# Zero-duration hedging strategy

I have seen a question that says: Describe a zero-duration hedging strategy using only the government bond portfolio and options on U.S Treasury bond futures contracts. No calculations required. Answer says: The correct strategy would be to short call options and go long put options. The short call position would create a negative cash flow if rates were to decline but the long put position would create a positive cash flow if rates were to increase. This fully hedges the portfolio. The call and put options should have the same exercise price and expiration date and the appropriate notional amounts.

My question: A short call gains when interest rates increase. A long put gains when interest rates increase. This doesn’t seem to be a hedge at all? Can someone please explain?

Well if you are long the bond portfolio, you are long the bonds which have a “positive” duration and therefore will increase in price if the interest rate goes down and fall in price if the interest rates go up.

A short call and a long put is analogous to a short position in the underlying, which moves in the opposite direction in relation to interest rate moves.

So you are long the underlying on the one hand, and have a synthetic short position on the other hand.

Short options never gain; they can only lose.

Long options never lose; they can only gain.

(nb: I’m assuming that the option holder isn’t an imbecile.)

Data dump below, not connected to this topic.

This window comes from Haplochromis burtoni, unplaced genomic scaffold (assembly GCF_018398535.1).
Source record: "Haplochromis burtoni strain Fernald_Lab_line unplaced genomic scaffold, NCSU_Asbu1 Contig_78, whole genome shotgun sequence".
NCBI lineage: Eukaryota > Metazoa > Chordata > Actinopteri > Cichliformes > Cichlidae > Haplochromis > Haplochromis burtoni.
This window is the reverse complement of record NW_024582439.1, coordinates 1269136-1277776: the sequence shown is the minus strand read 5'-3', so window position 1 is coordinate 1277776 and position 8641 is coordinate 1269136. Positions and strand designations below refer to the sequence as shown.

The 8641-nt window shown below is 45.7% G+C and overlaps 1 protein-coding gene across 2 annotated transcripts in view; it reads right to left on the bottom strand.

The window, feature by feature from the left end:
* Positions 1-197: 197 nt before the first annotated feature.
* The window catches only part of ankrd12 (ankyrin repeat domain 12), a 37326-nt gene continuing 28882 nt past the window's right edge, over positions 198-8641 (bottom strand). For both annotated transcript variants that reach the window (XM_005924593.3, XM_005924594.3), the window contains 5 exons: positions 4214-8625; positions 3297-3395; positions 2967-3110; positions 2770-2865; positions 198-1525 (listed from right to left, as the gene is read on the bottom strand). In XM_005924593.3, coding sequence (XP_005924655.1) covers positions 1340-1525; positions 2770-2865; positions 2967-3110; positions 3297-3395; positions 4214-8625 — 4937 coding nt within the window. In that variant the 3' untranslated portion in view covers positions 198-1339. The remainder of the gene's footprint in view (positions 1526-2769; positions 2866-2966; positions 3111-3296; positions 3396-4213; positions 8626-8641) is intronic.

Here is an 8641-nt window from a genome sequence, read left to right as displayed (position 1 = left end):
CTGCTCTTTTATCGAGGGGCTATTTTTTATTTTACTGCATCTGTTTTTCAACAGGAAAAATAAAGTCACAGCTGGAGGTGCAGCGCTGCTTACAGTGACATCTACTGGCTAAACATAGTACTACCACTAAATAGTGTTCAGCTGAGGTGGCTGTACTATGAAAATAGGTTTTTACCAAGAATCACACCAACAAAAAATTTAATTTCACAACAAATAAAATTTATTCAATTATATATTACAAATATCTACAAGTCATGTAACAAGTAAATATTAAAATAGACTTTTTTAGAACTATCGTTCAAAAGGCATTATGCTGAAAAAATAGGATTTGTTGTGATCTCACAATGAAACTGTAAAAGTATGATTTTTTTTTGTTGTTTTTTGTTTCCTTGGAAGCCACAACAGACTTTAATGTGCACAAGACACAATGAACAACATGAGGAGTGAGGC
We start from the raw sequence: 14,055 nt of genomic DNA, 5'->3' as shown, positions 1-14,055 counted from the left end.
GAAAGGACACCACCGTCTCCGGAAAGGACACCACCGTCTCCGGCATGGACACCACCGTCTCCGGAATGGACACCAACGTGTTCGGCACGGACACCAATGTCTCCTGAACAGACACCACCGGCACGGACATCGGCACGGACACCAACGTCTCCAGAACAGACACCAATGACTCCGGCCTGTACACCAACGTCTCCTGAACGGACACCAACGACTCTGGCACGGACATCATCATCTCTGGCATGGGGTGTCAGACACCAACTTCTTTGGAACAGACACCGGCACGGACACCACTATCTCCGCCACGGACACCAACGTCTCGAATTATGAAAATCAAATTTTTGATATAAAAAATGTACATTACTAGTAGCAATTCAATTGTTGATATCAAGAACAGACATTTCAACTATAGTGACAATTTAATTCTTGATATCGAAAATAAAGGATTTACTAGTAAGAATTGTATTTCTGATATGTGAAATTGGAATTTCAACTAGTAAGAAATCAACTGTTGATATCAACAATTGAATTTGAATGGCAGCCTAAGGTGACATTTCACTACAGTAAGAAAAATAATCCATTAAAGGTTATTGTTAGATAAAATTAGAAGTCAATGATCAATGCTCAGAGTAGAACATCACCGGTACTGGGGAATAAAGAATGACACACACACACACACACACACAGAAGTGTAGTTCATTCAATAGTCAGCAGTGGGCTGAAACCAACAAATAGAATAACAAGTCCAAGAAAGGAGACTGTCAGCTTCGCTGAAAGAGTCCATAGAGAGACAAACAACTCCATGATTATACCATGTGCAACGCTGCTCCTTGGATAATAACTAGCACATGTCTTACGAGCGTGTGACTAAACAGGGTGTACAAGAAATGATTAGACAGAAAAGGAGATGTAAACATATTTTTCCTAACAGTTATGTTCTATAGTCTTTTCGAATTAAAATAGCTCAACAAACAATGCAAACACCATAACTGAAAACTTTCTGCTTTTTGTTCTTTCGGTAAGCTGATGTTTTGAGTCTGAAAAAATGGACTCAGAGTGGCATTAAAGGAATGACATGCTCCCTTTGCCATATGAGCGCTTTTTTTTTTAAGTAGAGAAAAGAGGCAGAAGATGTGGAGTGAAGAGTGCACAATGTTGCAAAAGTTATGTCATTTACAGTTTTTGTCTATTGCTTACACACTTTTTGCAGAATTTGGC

Can someone please explain urther. I still don’t understand how a short call and long put hedges the portfolio here.

you are creating a collar - around the range of movement of the portfolio - along with the options.

Short a call option - you get the premium. and along with the underlying - now you have a Covered Call strategy.

Long the put - you are offsetting the call premium by paying the put premium.

when rates fall - your underlying rises in value. So the call options (sold) are in the money.

when rates rise - your underlying falls in value - put options get in the money.

so either way you can get out of your position if you felt like it.

The payoff on a short call looks like this:

¯\

The payoff on a long put looks like this:

_

When you combine them, the payoff looks like this:

¯\ + _ = \

The payoff on the underlying looks like this:

/

When you combine them, the payoff looks like this:

( ¯\ + _ ) + / = \ + / = –.

And that, my friend, is a hedge.

@S2000magician …wow that was some effort with the symbols to give an explanation!!! Isn’t this also called a risk reversal position? Secondly, the call and put should have the same delta rather than same strike right?

They need to be the same strike. Because otherwise the hedge wouldn’t work. That’s because you want to exactly offset the profile of the long position with the two options. If the strikes were different that’s not the case.

Just take into account that you want to have combine

_

with

_ \

in order to generate this: . This only works when both strikes match. Otherwise you would come up with something like:

_ \

I hope that helps?!

Yes I agree with the payoff diagram.My bad regarding the deltas… Both short call and long put are negative deltas.